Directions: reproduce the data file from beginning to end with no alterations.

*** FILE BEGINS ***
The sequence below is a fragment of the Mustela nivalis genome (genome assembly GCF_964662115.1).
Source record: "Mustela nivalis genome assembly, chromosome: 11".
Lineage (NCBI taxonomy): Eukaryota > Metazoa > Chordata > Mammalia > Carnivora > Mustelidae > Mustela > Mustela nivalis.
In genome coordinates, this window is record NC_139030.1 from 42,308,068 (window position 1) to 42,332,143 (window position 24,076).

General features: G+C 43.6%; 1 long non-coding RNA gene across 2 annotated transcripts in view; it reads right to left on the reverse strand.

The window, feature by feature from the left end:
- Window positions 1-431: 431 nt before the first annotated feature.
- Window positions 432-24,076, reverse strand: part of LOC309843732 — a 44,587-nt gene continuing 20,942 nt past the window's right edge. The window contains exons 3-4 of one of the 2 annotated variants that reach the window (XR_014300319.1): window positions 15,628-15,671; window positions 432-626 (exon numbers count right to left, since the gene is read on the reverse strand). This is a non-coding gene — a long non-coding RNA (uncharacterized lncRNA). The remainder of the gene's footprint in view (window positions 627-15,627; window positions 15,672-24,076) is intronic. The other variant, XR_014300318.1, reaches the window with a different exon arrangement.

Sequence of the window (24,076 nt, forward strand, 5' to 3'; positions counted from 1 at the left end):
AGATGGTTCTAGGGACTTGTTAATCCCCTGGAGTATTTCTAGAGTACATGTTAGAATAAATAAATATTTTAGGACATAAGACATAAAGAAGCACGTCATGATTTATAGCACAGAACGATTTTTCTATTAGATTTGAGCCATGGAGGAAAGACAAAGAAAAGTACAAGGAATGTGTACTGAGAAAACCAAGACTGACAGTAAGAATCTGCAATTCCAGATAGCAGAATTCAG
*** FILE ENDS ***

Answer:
The sequence below is a fragment of the Mustela nivalis genome (genome assembly GCF_964662115.1).
Source record: "Mustela nivalis genome assembly, chromosome: 11".
Lineage (NCBI taxonomy): Eukaryota > Metazoa > Chordata > Mammalia > Carnivora > Mustelidae > Mustela > Mustela nivalis.
In genome coordinates, this window is record NC_139030.1 from 42,308,068 (window position 1) to 42,332,143 (window position 24,076).

General features: G+C 43.6%; 1 long non-coding RNA gene across 2 annotated transcripts in view; it reads right to left on the reverse strand.

The window, feature by feature from the left end:
- Window positions 1-431: 431 nt before the first annotated feature.
- Window positions 432-24,076, reverse strand: part of LOC309843732 — a 44,587-nt gene continuing 20,942 nt past the window's right edge. The window contains exons 3-4 of one of the 2 annotated variants that reach the window (XR_014300319.1): window positions 15,628-15,671; window positions 432-626 (exon numbers count right to left, since the gene is read on the reverse strand). This is a non-coding gene — a long non-coding RNA (uncharacterized lncRNA). The remainder of the gene's footprint in view (window positions 627-15,627; window positions 15,672-24,076) is intronic. The other variant, XR_014300318.1, reaches the window with a different exon arrangement.

Sequence of the window (24,076 nt, forward strand, 5' to 3'; positions counted from 1 at the left end):
AGATGGTTCTAGGGACTTGTTAATCCCCTGGAGTATTTCTAGAGTACATGTTAGAATAAATAAATATTTTAGGACATAAGACATAAAGAAGCACGTCATGATTTATAGCACAGAACGATTTTTCTATTAGATTTGAGCCATGGAGGAAAGACAAAGAAAAGTACAAGGAATGTGTACTGAGAAAACCAAGACTGACAGTAAGAATCTGCAATTCCAGATAGCAGAATTCAG